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The Daily Wildcat

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The Daily Wildcat

The Daily Wildcat


Column: Starting next year, all AZ IDs are fake IDs

UA students often complain about the new state law requiring drivers’ licenses to be flipped from vertical to horizontal within 30 days of turning 21 before they can be used to purchase booze. The exclusion pertains to liquor stores and club and bar entrance.

What is less discussed is what the horizontal ID will do for you after 2016 — little else, apparently. Arizona is a state whose IDs don’t meet federal “Real ID” guidelines. Starting as soon as January 2016, all drivers’ licenses will be useless to enter a government building or fly out of state.

In short, your Arizona state license will do less than what you need it to.

Established after 9/11, The Real ID Act sets criteria for identification, prohibiting boarding planes and entering federal buildings if said ID doesn’t chalk up.

The concern that Arizona state legislators expressed when they chose to opt out of these Real ID regulations is that the government could be attempting to establish national identification cards, which collect data from every person who holds one. This is an avenue of data mining not unlike Internet activity monitoring and the NSA.

Yet, the Real ID is not the data-mongering monster some fear it to be. The verification process to get the Real ID is just more rigorous in an attempt to make it harder for fraudsters to get fake IDs.

It also requires drivers to update their photos every eight years, an annoying process by anybody’s standards. (Who really wants to wait at the MVD to get their picture taken?)

What is more important to you: the annoyance of updating a “Real ID” to appease the federal government or the restriction of your movement by that same government? Arizona, Maine and Louisiana, whose MVDs have not yet conformed to the law, could have its citizens limited in the ways and distance they might travel.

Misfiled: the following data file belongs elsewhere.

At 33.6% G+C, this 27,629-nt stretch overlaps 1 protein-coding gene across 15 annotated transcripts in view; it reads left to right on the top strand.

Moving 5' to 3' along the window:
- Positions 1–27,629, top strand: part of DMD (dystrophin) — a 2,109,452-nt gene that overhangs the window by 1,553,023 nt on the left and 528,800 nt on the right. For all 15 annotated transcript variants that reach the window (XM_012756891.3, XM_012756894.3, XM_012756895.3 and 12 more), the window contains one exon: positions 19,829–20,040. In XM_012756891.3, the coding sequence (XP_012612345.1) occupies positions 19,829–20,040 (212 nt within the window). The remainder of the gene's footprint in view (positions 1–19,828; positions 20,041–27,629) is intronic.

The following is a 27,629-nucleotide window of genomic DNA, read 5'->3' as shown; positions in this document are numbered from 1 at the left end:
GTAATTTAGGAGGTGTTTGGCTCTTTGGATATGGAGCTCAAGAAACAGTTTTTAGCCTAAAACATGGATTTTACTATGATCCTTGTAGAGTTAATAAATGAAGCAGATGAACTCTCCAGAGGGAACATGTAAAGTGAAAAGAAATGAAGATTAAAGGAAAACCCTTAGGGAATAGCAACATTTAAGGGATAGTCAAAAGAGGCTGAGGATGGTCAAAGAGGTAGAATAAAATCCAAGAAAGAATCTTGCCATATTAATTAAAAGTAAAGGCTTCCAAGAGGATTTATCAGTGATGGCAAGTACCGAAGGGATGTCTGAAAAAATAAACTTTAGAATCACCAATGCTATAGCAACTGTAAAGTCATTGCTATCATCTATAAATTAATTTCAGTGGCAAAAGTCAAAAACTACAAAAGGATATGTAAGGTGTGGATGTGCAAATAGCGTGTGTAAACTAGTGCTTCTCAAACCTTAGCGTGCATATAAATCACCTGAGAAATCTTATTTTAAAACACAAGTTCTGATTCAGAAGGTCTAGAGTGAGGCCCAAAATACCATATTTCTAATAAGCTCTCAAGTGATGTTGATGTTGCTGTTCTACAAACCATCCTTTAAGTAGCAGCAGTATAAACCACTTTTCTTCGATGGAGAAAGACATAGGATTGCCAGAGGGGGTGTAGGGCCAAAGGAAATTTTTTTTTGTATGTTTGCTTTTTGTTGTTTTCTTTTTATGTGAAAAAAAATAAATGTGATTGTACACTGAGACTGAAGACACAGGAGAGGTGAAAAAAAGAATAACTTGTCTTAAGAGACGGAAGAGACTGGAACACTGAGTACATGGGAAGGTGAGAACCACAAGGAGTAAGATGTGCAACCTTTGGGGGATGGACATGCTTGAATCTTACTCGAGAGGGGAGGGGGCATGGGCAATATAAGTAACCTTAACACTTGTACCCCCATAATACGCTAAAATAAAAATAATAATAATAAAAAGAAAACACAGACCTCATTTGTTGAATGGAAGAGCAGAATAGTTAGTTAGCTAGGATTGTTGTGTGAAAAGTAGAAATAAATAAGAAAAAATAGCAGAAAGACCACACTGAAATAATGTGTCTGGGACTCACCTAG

Freedom of Movement is governed by the Privileges and Immunities Clause of the U.S. Constitution, which states, “The Citizens of each State shall be entitled to all Privileges and Immunities of Citizens in the several States.”

Should Arizona choose not to buy into Real ID regulations, our rights to travel nationally may be affected in ways not protected by our laws.

In a world without borders, as the Information Age has often been declared, to restrict a person’s movement is wrong to the umpteenth degree.

The obvious workaround is to acquire another form of identification, such as a passport. Around 30-40 percent of Americans currently possess one, and it’s unlikely the same statistic is replicated in each of the states without the correct ID regulations.

Given the obvious limiting factors and the ridiculous claim that a Real ID could put a citizen in any more danger than current data mining on the Internet, what is the real harm?

The only harm is what would come if Arizona does not conform to the Real ID Act.


Kaitlin Libby is a junior studying environmental studies and information science. Follow her on Twitter.

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